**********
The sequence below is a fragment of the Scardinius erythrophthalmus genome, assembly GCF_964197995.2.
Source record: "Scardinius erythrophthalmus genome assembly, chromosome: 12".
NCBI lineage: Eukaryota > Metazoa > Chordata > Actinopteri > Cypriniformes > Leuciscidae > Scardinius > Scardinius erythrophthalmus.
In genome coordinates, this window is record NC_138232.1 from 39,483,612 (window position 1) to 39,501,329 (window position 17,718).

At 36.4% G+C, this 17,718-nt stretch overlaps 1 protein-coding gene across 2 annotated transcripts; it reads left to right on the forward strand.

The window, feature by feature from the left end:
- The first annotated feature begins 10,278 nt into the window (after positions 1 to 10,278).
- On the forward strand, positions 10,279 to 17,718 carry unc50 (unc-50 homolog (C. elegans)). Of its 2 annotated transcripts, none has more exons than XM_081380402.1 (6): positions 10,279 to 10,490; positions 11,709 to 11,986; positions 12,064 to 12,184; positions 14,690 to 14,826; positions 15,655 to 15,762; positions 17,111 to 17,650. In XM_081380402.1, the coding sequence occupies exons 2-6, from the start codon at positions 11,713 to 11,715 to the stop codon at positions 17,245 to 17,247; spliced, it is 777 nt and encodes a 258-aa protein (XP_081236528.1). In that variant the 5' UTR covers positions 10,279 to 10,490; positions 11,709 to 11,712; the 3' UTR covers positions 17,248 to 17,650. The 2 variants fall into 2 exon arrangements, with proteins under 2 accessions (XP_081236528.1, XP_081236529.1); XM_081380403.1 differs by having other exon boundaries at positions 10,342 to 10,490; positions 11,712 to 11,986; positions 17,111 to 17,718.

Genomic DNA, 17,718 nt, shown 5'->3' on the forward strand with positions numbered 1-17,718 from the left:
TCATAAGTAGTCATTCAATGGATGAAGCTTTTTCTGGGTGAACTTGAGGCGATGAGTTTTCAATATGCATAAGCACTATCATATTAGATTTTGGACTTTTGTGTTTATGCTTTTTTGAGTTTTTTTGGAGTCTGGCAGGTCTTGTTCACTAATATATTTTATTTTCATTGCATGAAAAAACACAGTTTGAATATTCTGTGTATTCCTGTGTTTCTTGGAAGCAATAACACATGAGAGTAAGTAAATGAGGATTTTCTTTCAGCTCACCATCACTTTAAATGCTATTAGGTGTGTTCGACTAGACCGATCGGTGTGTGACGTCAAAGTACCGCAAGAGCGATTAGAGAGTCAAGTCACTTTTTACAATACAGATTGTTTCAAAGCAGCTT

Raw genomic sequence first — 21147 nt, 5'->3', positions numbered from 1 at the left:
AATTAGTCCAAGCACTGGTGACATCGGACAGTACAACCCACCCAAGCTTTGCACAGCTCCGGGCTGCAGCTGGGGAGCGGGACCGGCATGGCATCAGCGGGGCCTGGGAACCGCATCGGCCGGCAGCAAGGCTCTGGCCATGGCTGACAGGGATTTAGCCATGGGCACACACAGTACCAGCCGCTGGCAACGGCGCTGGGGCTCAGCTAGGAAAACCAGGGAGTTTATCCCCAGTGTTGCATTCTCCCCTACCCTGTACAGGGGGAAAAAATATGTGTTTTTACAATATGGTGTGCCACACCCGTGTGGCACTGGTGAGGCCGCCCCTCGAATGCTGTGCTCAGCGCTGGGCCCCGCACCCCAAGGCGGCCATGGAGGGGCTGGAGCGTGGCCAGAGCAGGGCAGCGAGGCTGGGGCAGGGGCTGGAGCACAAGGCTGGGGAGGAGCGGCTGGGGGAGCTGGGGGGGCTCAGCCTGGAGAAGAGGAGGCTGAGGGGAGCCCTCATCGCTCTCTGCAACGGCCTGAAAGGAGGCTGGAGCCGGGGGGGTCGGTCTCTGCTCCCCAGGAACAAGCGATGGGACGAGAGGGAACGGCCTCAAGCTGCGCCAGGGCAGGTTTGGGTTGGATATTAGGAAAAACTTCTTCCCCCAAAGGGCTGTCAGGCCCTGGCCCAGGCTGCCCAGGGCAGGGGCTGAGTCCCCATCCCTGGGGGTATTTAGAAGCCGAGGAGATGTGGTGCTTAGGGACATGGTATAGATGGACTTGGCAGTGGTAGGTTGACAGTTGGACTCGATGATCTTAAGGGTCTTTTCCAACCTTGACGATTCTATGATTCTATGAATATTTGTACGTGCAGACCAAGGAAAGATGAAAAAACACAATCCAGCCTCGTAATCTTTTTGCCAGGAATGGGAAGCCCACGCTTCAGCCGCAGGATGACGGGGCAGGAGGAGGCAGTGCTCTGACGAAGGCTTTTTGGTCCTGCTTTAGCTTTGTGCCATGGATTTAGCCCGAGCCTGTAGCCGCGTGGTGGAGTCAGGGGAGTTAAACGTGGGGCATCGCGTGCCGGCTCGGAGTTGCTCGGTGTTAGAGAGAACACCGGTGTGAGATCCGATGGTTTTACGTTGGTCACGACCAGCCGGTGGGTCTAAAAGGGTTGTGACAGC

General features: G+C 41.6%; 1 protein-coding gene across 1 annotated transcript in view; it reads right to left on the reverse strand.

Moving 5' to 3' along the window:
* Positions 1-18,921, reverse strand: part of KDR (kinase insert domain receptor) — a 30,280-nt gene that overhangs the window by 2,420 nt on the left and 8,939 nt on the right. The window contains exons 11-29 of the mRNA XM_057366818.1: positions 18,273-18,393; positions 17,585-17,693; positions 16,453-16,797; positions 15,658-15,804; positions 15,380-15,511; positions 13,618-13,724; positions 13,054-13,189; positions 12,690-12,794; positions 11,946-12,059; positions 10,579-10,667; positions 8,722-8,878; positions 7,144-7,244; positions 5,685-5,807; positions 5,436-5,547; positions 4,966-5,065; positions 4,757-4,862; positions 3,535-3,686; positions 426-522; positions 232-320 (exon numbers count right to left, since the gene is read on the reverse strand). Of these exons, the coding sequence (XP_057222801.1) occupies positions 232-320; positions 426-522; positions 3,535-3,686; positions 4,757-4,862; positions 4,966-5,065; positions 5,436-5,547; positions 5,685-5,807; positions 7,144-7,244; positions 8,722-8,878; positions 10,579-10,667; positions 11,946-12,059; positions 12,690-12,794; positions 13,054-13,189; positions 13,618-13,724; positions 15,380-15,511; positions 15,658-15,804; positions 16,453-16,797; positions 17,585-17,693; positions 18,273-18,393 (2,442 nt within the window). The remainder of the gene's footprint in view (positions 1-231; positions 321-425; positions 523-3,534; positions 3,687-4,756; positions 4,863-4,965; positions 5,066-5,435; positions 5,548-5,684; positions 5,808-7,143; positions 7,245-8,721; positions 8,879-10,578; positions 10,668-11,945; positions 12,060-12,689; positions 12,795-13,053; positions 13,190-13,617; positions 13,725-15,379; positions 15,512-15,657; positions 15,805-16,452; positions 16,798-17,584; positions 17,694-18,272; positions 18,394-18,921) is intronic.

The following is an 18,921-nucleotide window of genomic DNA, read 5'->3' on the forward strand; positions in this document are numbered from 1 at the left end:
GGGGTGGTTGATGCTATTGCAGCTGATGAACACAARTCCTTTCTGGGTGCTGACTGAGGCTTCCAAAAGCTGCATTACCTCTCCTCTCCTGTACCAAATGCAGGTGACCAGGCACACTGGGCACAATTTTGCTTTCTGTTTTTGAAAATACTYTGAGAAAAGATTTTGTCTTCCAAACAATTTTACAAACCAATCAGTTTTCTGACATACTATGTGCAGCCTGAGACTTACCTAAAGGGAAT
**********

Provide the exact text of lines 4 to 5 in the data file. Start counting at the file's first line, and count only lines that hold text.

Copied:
In genome coordinates, this window is record NC_138232.1 from 39,483,612 (window position 1) to 39,501,329 (window position 17,718).

At 36.4% G+C, this 17,718-nt stretch overlaps 1 protein-coding gene across 2 annotated transcripts; it reads left to right on the forward strand.